5th Sunday of Lent
On the 5th Sunday of Lent, the first reading is about Ezekiel’s vision of dry bones. It announces the restoration of Israel which had been dead in every sense of the word; it is an affirmation of the hope that God has not abandoned his people, he will once again restore them. He assures that he will put spirit into dry bones (V.12). The scene here is the replay of what God did at the time of creation of man – God breathed into man the breath of life and man became alive, endowed with a spiritual soul (Gen 2:7). This also echoes the reading we heard on the first Sunday of lent indicating that God’s works are signs of life, life opposed to all forms of death including sin present in human kind. It points to the idea of the resurrection of the body to eternal life.
In the Gospel of John (11:1-45) as in Ezekiel, the raising of Lazarus who is dead is a sign of Jesus giving life to human beings. Lazarus personifies the humanity who, afflicted and wounded by sin and in the process of death, will be called to life by Jesus. He would ‘untie’ the bonds of sin, free them from death through forgiveness of sins and lead them to everlasting life.
In this event of restoration of life we must note some significant lessons.
- Resurrection does not just mean prolonging of life; it is transformation of entire being. It is spiritual.
- Resurrection is a ‘certain hope’ for all those who believe in the Lord of life. “Any one who hears my word and believes the one who sent me has eternal life; he has passed from death to life” (5:25) and will never die (11:25).
- The event itself points towards the glorious resurrection of Jesus the Lord. Ironically, his journey to Bethania was a gradual movement to confront his own death. He would lay down his life in giving life to others. The apostles who seemed to understand this were of the mind to “go that we may die with him”(V.16).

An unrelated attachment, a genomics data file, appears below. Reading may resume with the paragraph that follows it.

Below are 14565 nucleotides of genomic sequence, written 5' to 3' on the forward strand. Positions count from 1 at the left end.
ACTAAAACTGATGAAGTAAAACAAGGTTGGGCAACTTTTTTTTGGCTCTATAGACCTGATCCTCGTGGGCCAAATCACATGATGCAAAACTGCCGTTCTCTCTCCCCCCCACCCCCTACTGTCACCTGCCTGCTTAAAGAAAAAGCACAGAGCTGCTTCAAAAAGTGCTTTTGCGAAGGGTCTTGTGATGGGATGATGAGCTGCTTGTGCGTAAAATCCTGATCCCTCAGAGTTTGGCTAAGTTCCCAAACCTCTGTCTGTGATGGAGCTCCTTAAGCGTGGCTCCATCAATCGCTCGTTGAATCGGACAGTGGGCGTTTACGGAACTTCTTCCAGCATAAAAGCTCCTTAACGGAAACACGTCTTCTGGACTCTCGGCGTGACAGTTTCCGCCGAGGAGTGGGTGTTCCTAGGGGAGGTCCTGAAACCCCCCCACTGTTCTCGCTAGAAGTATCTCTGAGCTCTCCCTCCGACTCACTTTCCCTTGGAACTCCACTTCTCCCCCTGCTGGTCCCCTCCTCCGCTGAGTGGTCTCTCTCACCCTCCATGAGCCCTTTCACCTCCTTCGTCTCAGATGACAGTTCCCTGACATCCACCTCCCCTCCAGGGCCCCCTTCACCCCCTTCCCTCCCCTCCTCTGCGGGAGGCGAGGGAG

- The faith of Martha and Mary makes it more clear for us to believe. “Yes Lord, I believe you are the Christ, the Son of God” (V.27) “the resurrection and the life” (V.25); only through you and because of you we will live.
John himself summarizes this message in 5:21-29. God in Jesus give us life; through resurrection he renews the whole of creation by giving human kind a new and transformed life. In the resurrection of Jesus we are able to see God’s love which engenders life through the words and works of Christ. To those who believe, eternal life becomes a present reality, “To know the only true God, is eternal life” (17:3). Such a faith would mean, we are already in possession of eternal life here and now as the fruit of our relationship with the triune God through prayer and charity. This is what we hope to obtain through our Lenten exercises.
Apostle Paul makes an earnest appeal to us in Romans 8:8-11. “Christ is within you”, he says “the Spirit is life and holiness” (v.10). Therefore choose to be led by the “Spirit” not by the “flesh”, because “flesh” tends towards death while “spirit” gives life to your mortal bodies. Then, brothers and sisters, as we progress in our Lenten journey and approach nearer to the celebration of the Paschal Mystery, let us resolve to “leave the flesh and no longer live according to it. Rather, walk in the Spirit and put to death the sins of the body so that we may live in the Father, Son and Spirit. (V.13). Amen.
(Readings:1 R Ez 37:12-14; 2 R Rom 8:8-11; Gos Jn 11:1.45)